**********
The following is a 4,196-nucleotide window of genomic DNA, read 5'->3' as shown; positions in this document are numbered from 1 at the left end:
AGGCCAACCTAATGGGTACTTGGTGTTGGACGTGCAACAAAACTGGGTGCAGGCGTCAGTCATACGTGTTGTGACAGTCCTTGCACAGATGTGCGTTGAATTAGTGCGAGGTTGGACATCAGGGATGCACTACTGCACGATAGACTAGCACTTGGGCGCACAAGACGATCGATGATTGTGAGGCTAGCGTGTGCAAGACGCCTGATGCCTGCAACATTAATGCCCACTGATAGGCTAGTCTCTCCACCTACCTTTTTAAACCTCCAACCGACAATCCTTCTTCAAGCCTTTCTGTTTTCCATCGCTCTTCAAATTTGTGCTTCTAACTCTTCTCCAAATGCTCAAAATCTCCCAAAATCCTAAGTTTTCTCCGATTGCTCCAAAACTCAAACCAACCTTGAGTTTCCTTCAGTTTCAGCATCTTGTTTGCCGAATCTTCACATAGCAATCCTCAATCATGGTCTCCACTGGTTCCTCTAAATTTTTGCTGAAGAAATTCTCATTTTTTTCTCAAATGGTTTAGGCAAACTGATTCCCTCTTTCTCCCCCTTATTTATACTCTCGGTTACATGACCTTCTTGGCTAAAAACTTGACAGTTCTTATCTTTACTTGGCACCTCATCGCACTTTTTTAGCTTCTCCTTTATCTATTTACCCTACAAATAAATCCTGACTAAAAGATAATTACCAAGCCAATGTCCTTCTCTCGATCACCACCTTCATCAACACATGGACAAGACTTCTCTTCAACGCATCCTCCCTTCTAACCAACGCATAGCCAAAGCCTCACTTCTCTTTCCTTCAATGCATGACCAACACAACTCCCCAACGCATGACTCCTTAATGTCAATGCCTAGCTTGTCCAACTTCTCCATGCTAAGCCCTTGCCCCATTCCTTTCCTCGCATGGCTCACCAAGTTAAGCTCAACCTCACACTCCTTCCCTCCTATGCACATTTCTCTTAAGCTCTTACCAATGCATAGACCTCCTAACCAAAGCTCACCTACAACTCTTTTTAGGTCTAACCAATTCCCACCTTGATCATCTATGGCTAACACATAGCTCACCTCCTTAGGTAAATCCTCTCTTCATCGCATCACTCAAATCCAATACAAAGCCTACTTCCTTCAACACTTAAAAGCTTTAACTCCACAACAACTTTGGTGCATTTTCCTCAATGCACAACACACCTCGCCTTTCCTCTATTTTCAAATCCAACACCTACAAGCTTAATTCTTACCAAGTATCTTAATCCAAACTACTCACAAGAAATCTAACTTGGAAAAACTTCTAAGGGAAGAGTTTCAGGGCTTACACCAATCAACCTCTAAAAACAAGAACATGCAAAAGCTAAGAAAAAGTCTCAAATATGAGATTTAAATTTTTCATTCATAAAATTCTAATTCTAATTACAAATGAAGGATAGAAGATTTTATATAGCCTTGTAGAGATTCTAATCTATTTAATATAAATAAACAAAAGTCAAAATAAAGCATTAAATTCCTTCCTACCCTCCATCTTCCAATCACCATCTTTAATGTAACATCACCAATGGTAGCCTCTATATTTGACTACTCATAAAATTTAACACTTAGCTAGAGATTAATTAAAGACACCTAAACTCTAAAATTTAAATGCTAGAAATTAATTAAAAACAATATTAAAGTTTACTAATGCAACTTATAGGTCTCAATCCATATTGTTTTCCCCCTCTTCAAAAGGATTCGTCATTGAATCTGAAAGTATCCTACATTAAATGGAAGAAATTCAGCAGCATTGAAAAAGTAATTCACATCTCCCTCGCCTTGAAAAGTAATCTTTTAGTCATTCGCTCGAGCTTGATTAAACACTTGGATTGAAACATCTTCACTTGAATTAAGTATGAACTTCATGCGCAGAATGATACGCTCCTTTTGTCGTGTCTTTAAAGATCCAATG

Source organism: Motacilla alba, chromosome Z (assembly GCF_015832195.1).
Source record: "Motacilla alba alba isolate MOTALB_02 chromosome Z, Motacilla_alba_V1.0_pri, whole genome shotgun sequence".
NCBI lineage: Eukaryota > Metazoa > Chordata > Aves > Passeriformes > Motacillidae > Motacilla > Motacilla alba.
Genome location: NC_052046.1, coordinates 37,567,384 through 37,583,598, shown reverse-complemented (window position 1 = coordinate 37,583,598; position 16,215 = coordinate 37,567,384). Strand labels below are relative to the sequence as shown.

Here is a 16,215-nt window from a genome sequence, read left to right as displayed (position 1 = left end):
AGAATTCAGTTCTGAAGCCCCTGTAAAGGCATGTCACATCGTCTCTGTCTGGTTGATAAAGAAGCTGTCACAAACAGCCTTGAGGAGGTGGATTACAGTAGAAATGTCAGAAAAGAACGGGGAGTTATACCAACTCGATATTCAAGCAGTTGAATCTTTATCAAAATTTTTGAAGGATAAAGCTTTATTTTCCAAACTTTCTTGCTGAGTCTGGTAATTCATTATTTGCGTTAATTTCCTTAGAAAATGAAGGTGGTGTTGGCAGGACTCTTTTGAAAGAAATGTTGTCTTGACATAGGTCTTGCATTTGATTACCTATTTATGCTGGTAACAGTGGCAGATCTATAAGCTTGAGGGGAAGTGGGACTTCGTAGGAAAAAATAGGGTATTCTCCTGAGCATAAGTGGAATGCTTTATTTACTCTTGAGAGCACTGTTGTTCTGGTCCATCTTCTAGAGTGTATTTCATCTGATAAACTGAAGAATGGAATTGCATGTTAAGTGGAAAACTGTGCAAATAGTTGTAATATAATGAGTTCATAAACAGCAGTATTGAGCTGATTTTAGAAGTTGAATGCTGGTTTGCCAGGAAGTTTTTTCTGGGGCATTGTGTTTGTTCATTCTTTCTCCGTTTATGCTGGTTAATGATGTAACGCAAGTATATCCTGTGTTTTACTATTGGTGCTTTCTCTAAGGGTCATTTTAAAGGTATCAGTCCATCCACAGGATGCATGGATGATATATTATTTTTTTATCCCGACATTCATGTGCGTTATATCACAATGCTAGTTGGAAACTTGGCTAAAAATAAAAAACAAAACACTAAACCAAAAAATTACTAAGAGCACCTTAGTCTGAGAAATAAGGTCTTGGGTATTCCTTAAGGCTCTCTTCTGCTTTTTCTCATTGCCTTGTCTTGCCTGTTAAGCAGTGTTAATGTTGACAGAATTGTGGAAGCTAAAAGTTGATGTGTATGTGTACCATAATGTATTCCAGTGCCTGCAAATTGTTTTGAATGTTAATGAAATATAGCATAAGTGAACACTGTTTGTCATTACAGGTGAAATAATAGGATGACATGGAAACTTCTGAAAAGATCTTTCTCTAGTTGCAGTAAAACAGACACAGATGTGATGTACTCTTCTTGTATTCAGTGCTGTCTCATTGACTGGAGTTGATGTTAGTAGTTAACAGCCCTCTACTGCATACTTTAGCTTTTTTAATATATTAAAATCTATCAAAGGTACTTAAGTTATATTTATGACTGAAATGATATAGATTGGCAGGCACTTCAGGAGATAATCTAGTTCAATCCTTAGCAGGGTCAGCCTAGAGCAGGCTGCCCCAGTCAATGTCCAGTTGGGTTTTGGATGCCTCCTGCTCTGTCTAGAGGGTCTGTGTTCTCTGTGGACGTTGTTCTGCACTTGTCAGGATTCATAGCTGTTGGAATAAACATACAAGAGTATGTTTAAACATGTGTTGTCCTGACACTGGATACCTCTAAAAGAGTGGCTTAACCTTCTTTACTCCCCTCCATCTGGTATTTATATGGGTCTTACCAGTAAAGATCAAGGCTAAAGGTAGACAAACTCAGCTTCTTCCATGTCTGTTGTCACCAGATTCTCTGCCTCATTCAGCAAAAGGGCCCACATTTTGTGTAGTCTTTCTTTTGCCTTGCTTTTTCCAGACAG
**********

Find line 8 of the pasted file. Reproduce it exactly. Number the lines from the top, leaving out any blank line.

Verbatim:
AGAATTCAGTTCTGAAGCCCCTGTAAAGGCATGTCACATCGTCTCTGTCTGGTTGATAAAGAAGCTGTCACAAACAGCCTTGAGGAGGTGGATTACAGTAGAAATGTCAGAAAAGAACGGGGAGTTATACCAACTCGATATTCAAGCAGTTGAATCTTTATCAAAATTTTTGAAGGATAAAGCTTTATTTTCCAAACTTTCTTGCTGAGTCTGGTAATTCATTATTTGCGTTAATTTCCTTAGAAAATGAAGGTGGTGTTGGCAGGACTCTTTTGAAAGAAATGTTGTCTTGACATAGGTCTTGCATTTGATTACCTATTTATGCTGGTAACAGTGGCAGATCTATAAGCTTGAGGGGAAGTGGGACTTCGTAGGAAAAAATAGGGTATTCTCCTGAGCATAAGTGGAATGCTTTATTTACTCTTGAGAGCACTGTTGTTCTGGTCCATCTTCTAGAGTGTATTTCATCTGATAAACTGAAGAATGGAATTGCATGTTAAGTGGAAAACTGTGCAAATAGTTGTAATATAATGAGTTCATAAACAGCAGTATTGAGCTGATTTTAGAAGTTGAATGCTGGTTTGCCAGGAAGTTTTTTCTGGGGCATTGTGTTTGTTCATTCTTTCTCCGTTTATGCTGGTTAATGATGTAACGCAAGTATATCCTGTGTTTTACTATTGGTGCTTTCTCTAAGGGTCATTTTAAAGGTATCAGTCCATCCACAGGATGCATGGATGATATATTATTTTTTTATCCCGACATTCATGTGCGTTATATCACAATGCTAGTTGGAAACTTGGCTAAAAATAAAAAACAAAACACTAAACCAAAAAATTACTAAGAGCACCTTAGTCTGAGAAATAAGGTCTTGGGTATTCCTTAAGGCTCTCTTCTGCTTTTTCTCATTGCCTTGTCTTGCCTGTTAAGCAGTGTTAATGTTGACAGAATTGTGGAAGCTAAAAGTTGATGTGTATGTGTACCATAATGTATTCCAGTGCCTGCAAATTGTTTTGAATGTTAATGAAATATAGCATAAGTGAACACTGTTTGTCATTACAGGTGAAATAATAGGATGACATGGAAACTTCTGAAAAGATCTTTCTCTAGTTGCAGTAAAACAGACACAGATGTGATGTACTCTTCTTGTATTCAGTGCTGTCTCATTGACTGGAGTTGATGTTAGTAGTTAACAGCCCTCTACTGCATACTTTAGCTTTTTTAATATATTAAAATCTATCAAAGGTACTTAAGTTATATTTATGACTGAAATGATATAGATTGGCAGGCACTTCAGGAGATAATCTAGTTCAATCCTTAGCAGGGTCAGCCTAGAGCAGGCTGCCCCAGTCAATGTCCAGTTGGGTTTTGGATGCCTCCTGCTCTGTCTAGAGGGTCTGTGTTCTCTGTGGACGTTGTTCTGCACTTGTCAGGATTCATAGCTGTTGGAATAAACATACAAGAGTATGTTTAAACATGTGTTGTCCTGACACTGGATACCTCTAAAAGAGTGGCTTAACCTTCTTTACTCCCCTCCATCTGGTATTTATATGGGTCTTACCAGTAAAGATCAAGGCTAAAGGTAGACAAACTCAGCTTCTTCCATGTCTGTTGTCACCAGATTCTCTGCCTCATTCAGCAAAAGGGCCCACATTTTGTGTAGTCTTTCTTTTGCCTTGCTTTTTCCAGACAG